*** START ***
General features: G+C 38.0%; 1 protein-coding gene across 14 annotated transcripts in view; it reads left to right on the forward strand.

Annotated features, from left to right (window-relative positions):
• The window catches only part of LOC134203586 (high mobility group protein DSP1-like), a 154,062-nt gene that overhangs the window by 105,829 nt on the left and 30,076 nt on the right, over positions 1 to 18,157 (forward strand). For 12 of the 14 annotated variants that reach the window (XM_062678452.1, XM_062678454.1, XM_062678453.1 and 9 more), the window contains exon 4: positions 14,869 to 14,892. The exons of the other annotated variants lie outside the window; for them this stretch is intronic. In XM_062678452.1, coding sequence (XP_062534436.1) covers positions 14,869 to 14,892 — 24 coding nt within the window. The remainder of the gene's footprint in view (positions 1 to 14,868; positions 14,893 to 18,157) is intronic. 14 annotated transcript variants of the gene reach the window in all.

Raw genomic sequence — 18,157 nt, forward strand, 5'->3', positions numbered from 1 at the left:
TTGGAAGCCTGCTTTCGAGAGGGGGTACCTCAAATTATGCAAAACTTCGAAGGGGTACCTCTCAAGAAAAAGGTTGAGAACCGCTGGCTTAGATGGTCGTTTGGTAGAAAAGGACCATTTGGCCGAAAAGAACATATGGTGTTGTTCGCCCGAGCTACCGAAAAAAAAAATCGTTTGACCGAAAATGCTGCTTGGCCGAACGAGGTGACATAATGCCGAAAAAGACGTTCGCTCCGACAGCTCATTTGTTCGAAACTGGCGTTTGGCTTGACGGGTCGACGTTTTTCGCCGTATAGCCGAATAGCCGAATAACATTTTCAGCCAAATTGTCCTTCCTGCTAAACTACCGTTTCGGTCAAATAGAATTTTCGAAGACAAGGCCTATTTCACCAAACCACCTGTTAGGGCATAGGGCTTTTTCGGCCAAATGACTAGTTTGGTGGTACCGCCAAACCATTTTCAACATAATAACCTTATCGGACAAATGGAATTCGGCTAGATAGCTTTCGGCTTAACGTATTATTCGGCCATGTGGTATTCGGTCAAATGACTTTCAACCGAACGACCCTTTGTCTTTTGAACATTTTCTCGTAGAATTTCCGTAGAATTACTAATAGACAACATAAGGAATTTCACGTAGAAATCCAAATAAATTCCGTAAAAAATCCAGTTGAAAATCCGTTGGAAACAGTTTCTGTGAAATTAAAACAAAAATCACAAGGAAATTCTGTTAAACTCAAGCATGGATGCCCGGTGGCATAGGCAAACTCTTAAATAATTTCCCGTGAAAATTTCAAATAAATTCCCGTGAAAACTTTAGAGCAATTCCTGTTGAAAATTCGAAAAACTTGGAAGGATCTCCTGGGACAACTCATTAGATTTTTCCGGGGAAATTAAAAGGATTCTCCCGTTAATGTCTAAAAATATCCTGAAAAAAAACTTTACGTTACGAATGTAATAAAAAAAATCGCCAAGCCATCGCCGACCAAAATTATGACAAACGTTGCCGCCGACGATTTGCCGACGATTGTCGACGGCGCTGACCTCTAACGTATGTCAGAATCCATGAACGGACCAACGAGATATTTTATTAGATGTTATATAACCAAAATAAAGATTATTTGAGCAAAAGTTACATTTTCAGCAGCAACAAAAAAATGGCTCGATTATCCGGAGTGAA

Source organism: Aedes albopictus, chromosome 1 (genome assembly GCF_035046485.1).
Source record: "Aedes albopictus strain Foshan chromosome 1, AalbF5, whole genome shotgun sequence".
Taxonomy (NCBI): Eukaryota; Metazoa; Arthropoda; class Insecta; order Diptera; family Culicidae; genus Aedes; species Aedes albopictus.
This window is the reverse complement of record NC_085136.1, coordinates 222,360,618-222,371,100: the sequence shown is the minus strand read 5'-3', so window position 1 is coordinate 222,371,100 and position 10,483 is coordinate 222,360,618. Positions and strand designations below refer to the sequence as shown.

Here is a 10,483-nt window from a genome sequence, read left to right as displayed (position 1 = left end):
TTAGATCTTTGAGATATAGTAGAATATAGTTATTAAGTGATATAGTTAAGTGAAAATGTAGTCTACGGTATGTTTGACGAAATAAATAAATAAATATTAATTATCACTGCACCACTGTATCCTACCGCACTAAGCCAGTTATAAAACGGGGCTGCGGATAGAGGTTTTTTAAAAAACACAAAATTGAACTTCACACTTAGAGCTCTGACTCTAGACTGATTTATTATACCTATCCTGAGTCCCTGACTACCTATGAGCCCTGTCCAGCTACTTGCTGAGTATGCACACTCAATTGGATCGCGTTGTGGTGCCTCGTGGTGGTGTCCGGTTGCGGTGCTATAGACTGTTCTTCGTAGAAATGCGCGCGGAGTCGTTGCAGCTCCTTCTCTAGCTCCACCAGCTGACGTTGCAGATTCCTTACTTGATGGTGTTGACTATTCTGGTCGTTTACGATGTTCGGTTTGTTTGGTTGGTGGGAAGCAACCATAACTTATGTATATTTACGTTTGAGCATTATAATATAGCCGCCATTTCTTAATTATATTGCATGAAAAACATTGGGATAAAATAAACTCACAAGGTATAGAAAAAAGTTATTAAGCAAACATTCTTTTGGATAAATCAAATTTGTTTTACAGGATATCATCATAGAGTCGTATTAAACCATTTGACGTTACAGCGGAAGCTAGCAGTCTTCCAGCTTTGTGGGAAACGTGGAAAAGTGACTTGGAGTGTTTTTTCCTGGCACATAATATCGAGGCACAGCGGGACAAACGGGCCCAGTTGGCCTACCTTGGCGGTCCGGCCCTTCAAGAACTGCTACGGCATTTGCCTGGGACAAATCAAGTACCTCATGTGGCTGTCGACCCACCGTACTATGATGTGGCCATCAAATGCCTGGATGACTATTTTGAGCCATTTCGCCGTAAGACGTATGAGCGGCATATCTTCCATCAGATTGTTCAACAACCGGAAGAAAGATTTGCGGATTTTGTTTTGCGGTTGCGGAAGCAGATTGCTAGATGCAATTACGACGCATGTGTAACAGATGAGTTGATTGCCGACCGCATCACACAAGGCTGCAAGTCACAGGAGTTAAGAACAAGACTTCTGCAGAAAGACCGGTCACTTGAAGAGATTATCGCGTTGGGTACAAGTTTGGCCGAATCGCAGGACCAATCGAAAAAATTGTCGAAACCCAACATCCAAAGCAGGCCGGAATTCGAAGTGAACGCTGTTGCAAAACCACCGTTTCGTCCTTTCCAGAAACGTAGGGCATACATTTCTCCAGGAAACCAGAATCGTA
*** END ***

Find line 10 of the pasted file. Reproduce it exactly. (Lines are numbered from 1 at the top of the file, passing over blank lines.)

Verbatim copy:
Here is a 10,483-nt window from a genome sequence, read left to right as displayed (position 1 = left end):